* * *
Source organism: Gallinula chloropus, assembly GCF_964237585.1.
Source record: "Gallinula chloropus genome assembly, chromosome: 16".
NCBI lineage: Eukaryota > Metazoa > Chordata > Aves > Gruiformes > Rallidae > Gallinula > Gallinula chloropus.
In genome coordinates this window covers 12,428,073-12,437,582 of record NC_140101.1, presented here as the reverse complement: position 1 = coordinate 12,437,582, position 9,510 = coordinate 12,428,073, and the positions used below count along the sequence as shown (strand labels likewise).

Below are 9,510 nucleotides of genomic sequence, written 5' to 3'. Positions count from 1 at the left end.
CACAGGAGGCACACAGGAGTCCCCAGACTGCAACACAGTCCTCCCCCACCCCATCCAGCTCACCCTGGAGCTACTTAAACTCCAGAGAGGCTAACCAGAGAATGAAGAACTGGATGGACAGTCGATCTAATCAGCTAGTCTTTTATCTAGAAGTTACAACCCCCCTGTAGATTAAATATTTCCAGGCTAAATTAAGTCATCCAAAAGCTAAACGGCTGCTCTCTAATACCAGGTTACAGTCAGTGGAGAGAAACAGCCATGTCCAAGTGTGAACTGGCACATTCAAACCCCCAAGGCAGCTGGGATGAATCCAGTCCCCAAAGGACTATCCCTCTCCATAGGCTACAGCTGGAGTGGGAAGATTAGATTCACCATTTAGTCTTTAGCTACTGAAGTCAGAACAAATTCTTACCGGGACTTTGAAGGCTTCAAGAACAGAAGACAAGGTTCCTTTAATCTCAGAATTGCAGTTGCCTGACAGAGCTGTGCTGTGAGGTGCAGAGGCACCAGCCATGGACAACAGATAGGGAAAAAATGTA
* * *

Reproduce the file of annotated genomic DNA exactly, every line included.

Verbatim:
Source organism: Gallinula chloropus, assembly GCF_964237585.1.
Source record: "Gallinula chloropus genome assembly, chromosome: 16".
NCBI lineage: Eukaryota > Metazoa > Chordata > Aves > Gruiformes > Rallidae > Gallinula > Gallinula chloropus.
In genome coordinates this window covers 12,428,073-12,437,582 of record NC_140101.1, presented here as the reverse complement: position 1 = coordinate 12,437,582, position 9,510 = coordinate 12,428,073, and the positions used below count along the sequence as shown (strand labels likewise).

Below are 9,510 nucleotides of genomic sequence, written 5' to 3'. Positions count from 1 at the left end.
CACAGGAGGCACACAGGAGTCCCCAGACTGCAACACAGTCCTCCCCCACCCCATCCAGCTCACCCTGGAGCTACTTAAACTCCAGAGAGGCTAACCAGAGAATGAAGAACTGGATGGACAGTCGATCTAATCAGCTAGTCTTTTATCTAGAAGTTACAACCCCCCTGTAGATTAAATATTTCCAGGCTAAATTAAGTCATCCAAAAGCTAAACGGCTGCTCTCTAATACCAGGTTACAGTCAGTGGAGAGAAACAGCCATGTCCAAGTGTGAACTGGCACATTCAAACCCCCAAGGCAGCTGGGATGAATCCAGTCCCCAAAGGACTATCCCTCTCCATAGGCTACAGCTGGAGTGGGAAGATTAGATTCACCATTTAGTCTTTAGCTACTGAAGTCAGAACAAATTCTTACCGGGACTTTGAAGGCTTCAAGAACAGAAGACAAGGTTCCTTTAATCTCAGAATTGCAGTTGCCTGACAGAGCTGTGCTGTGAGGTGCAGAGGCACCAGCCATGGACAACAGATAGGGAAAAAATGTA